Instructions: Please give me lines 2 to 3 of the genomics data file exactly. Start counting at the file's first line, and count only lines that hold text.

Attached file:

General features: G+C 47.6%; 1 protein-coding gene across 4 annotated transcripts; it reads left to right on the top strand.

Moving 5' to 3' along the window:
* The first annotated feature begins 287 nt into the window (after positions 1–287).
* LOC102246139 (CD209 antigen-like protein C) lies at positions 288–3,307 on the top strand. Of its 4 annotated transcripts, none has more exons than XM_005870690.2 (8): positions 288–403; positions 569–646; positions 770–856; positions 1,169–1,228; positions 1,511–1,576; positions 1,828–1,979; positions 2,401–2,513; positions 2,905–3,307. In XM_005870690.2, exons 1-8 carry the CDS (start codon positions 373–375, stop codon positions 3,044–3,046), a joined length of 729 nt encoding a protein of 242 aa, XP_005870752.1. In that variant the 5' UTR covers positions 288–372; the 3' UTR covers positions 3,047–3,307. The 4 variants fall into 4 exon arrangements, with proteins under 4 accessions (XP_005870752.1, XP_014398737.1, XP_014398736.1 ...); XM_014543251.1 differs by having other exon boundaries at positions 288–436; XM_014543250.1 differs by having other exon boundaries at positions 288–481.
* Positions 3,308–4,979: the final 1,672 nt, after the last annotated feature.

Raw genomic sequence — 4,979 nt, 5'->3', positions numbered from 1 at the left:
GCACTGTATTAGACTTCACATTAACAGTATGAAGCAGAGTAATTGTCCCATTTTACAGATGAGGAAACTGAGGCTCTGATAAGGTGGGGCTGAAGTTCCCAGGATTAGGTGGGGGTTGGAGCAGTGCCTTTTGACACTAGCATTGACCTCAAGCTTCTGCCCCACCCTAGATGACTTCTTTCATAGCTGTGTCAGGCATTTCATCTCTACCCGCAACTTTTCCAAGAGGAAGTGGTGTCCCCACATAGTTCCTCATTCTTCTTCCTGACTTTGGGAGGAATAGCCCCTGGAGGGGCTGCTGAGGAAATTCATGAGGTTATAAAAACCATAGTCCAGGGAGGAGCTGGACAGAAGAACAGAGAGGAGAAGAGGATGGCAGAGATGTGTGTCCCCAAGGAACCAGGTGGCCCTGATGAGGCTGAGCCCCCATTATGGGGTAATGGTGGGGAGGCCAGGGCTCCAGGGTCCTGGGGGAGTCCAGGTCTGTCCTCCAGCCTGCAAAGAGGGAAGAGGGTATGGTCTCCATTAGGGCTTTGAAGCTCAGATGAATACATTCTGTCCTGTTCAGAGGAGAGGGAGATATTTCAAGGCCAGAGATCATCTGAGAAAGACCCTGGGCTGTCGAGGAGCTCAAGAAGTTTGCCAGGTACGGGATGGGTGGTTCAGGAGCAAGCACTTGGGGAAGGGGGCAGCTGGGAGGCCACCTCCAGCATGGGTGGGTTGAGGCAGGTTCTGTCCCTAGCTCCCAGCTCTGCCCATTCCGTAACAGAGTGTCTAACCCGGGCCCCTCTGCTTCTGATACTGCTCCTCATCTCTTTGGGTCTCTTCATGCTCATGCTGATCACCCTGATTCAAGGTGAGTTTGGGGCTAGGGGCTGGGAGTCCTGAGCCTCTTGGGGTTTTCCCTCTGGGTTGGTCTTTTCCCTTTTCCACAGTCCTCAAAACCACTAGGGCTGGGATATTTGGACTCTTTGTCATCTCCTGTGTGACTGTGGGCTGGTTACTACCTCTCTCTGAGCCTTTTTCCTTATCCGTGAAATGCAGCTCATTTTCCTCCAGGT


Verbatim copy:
Moving 5' to 3' along the window:
* The first annotated feature begins 287 nt into the window (after positions 1–287).